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Neither the Senate-passed or House-passed tax plan adequately anticipates future cost growth. Either plan would leave legislators with very difficult future choices. Shouldn’t legislators adjust their tax plans to more realistically plan for future cost growth?
A look at this year's Tax Freedom Day map yields interesting information on how the Kansas tax burden compares to other states and should give policymakers something to think about in the final days of the 2013 legislative session as they work to set future tax policy.
The Kansas Senate and Kansas House have each passed a tax plan to raise new revenue to narrow a wide gap between income and expense in the fiscal 2014 budget. The tax plans aim to solve an immediate problem, but ironically, both plans also contain provisions that could easily cause new budget problems in future years.
The Kansas Legislature must produce a budget for fiscal year 2014, but do legislators also need to pass a tax plan? For this legislative session the answer is “no.” However, until revenue and expenditures match up, the financial problems that Kansas policymakers face will not go away.
Even during the Great Recession, State General Fund revenue did not fall as far or as fast as it is expected to between fiscal year 2012 and fiscal year 2014.
Arguably the current Legislature is the most conservative in a very long time and faces a budget situation in which current spending levels dramatically exceed expected income. If this group of legislators find themselves unable to balance the budget with cuts, perhaps that means they have found the floor for spending and should now concentrate on raising enough revenue to support at least that minimum level of spending.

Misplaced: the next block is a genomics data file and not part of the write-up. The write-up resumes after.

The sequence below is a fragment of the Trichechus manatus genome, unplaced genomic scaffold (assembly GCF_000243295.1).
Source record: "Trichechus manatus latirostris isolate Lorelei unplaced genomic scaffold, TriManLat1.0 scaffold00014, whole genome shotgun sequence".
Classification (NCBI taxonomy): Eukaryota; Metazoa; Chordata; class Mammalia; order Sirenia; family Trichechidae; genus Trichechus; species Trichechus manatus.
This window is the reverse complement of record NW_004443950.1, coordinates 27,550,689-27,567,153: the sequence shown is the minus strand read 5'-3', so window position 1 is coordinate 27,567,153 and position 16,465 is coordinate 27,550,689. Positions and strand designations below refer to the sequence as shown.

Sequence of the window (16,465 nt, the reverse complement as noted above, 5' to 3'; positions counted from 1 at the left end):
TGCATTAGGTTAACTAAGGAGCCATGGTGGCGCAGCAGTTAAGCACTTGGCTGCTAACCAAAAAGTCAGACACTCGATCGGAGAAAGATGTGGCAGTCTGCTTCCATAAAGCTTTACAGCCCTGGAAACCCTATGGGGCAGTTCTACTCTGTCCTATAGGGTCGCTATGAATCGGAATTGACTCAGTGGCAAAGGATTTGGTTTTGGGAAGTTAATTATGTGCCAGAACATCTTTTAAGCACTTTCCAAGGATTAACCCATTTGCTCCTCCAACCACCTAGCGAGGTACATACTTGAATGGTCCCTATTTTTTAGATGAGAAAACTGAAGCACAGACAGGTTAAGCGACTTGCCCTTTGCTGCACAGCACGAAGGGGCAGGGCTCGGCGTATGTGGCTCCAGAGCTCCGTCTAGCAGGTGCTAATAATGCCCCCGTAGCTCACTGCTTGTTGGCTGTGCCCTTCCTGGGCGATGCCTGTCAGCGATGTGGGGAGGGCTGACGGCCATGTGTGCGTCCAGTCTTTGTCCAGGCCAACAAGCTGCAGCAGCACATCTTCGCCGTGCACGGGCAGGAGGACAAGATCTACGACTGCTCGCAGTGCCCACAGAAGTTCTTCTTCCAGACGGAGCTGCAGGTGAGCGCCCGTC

The state must have new revenue to balance the budget, but not all of the new revenue needs to come from higher taxes. Transferring money to the State General Fund or stopping planned transfers out counts as revenue. The governor and Legislature are relying heavily on these transfers to make the fiscal year 2014 budget work.
The elimination of a major tax may help produce economic growth or new jobs in Kansas — but how will that growth translate into adequate funding to pay for key government services?
As Kansas policymakers work to produce a fiscal year 2014 budget, they face a huge gap between expected revenue and expenditures. The official estimate for State General Fund (SGF) revenue in FY 2014 totals $5.464 billion, but SGF expenditures currently exceed that amount by more than $700 million. Can deep spending cuts close most of the gap? It’s not likely, and here’s why.
The Governor’s Budget Report contains a chart packed with information that helps sort out whether state funding for education has gone up or down. The chart shows student population, budget per pupil and the amount of state spending from all sources, including federal Recovery Act funds.